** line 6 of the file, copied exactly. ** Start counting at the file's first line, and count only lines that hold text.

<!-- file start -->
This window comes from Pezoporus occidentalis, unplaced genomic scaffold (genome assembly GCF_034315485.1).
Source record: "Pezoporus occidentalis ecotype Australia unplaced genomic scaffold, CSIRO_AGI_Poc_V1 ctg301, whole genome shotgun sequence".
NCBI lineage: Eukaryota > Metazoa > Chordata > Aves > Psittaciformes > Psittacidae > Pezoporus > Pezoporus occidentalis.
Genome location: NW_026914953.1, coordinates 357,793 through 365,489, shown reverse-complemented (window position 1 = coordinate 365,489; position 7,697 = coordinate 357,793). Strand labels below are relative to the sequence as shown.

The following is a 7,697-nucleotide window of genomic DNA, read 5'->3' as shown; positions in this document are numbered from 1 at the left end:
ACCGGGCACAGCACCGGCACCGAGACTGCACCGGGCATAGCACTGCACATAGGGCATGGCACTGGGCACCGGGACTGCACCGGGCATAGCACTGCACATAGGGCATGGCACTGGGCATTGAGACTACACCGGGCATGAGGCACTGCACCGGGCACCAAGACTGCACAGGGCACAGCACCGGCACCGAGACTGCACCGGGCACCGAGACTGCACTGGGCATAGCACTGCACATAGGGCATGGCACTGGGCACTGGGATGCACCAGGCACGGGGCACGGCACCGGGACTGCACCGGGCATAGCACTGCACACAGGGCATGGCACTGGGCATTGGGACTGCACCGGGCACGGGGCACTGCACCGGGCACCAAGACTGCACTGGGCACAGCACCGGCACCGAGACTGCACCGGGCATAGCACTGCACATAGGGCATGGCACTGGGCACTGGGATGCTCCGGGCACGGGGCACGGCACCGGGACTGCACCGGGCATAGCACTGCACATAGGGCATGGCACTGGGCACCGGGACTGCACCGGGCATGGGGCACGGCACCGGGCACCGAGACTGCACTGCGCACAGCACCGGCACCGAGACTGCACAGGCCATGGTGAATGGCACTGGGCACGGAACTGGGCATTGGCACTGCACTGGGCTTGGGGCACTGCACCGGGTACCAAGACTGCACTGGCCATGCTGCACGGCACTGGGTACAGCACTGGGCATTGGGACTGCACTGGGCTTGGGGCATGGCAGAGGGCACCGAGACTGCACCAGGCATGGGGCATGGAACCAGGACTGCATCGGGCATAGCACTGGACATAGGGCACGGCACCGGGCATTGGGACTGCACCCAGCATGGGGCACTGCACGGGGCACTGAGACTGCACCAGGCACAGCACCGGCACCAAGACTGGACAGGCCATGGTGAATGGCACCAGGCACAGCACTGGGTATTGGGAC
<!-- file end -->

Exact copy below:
ACCGGGCACAGCACCGGCACCGAGACTGCACCGGGCATAGCACTGCACATAGGGCATGGCACTGGGCACCGGGACTGCACCGGGCATAGCACTGCACATAGGGCATGGCACTGGGCATTGAGACTACACCGGGCATGAGGCACTGCACCGGGCACCAAGACTGCACAGGGCACAGCACCGGCACCGAGACTGCACCGGGCACCGAGACTGCACTGGGCATAGCACTGCACATAGGGCATGGCACTGGGCACTGGGATGCACCAGGCACGGGGCACGGCACCGGGACTGCACCGGGCATAGCACTGCACACAGGGCATGGCACTGGGCATTGGGACTGCACCGGGCACGGGGCACTGCACCGGGCACCAAGACTGCACTGGGCACAGCACCGGCACCGAGACTGCACCGGGCATAGCACTGCACATAGGGCATGGCACTGGGCACTGGGATGCTCCGGGCACGGGGCACGGCACCGGGACTGCACCGGGCATAGCACTGCACATAGGGCATGGCACTGGGCACCGGGACTGCACCGGGCATGGGGCACGGCACCGGGCACCGAGACTGCACTGCGCACAGCACCGGCACCGAGACTGCACAGGCCATGGTGAATGGCACTGGGCACGGAACTGGGCATTGGCACTGCACTGGGCTTGGGGCACTGCACCGGGTACCAAGACTGCACTGGCCATGCTGCACGGCACTGGGTACAGCACTGGGCATTGGGACTGCACTGGGCTTGGGGCATGGCAGAGGGCACCGAGACTGCACCAGGCATGGGGCATGGAACCAGGACTGCATCGGGCATAGCACTGGACATAGGGCACGGCACCGGGCATTGGGACTGCACCCAGCATGGGGCACTGCACGGGGCACTGAGACTGCACCAGGCACAGCACCGGCACCAAGACTGGACAGGCCATGGTGAATGGCACCAGGCACAGCACTGGGTATTGGGAC